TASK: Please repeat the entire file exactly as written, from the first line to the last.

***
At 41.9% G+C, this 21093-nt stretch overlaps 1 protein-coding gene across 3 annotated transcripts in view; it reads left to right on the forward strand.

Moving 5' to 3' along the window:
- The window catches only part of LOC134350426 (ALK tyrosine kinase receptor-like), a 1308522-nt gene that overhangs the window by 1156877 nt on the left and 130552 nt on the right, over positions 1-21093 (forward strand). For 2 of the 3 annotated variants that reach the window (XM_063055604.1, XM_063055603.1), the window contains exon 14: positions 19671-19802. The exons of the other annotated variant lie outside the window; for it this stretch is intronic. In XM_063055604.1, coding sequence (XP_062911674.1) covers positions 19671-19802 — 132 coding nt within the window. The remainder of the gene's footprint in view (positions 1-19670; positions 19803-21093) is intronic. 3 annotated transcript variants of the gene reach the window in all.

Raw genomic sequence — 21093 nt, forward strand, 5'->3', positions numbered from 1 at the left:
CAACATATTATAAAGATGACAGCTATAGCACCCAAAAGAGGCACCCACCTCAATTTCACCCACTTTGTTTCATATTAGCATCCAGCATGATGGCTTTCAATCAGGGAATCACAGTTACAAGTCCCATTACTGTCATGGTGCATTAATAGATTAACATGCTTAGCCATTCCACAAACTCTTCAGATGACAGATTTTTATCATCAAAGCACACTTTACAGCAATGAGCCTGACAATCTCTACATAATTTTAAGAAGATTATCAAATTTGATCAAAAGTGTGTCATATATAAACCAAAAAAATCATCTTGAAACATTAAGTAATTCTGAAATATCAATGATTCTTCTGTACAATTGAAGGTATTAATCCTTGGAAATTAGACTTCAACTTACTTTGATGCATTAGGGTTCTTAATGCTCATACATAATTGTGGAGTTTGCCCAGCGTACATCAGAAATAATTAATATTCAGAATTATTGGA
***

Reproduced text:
At 41.9% G+C, this 21093-nt stretch overlaps 1 protein-coding gene across 3 annotated transcripts in view; it reads left to right on the forward strand.

Moving 5' to 3' along the window:
- The window catches only part of LOC134350426 (ALK tyrosine kinase receptor-like), a 1308522-nt gene that overhangs the window by 1156877 nt on the left and 130552 nt on the right, over positions 1-21093 (forward strand). For 2 of the 3 annotated variants that reach the window (XM_063055604.1, XM_063055603.1), the window contains exon 14: positions 19671-19802. The exons of the other annotated variant lie outside the window; for it this stretch is intronic. In XM_063055604.1, coding sequence (XP_062911674.1) covers positions 19671-19802 — 132 coding nt within the window. The remainder of the gene's footprint in view (positions 1-19670; positions 19803-21093) is intronic. 3 annotated transcript variants of the gene reach the window in all.

Raw genomic sequence — 21093 nt, forward strand, 5'->3', positions numbered from 1 at the left:
CAACATATTATAAAGATGACAGCTATAGCACCCAAAAGAGGCACCCACCTCAATTTCACCCACTTTGTTTCATATTAGCATCCAGCATGATGGCTTTCAATCAGGGAATCACAGTTACAAGTCCCATTACTGTCATGGTGCATTAATAGATTAACATGCTTAGCCATTCCACAAACTCTTCAGATGACAGATTTTTATCATCAAAGCACACTTTACAGCAATGAGCCTGACAATCTCTACATAATTTTAAGAAGATTATCAAATTTGATCAAAAGTGTGTCATATATAAACCAAAAAAATCATCTTGAAACATTAAGTAATTCTGAAATATCAATGATTCTTCTGTACAATTGAAGGTATTAATCCTTGGAAATTAGACTTCAACTTACTTTGATGCATTAGGGTTCTTAATGCTCATACATAATTGTGGAGTTTGCCCAGCGTACATCAGAAATAATTAATATTCAGAATTATTGGA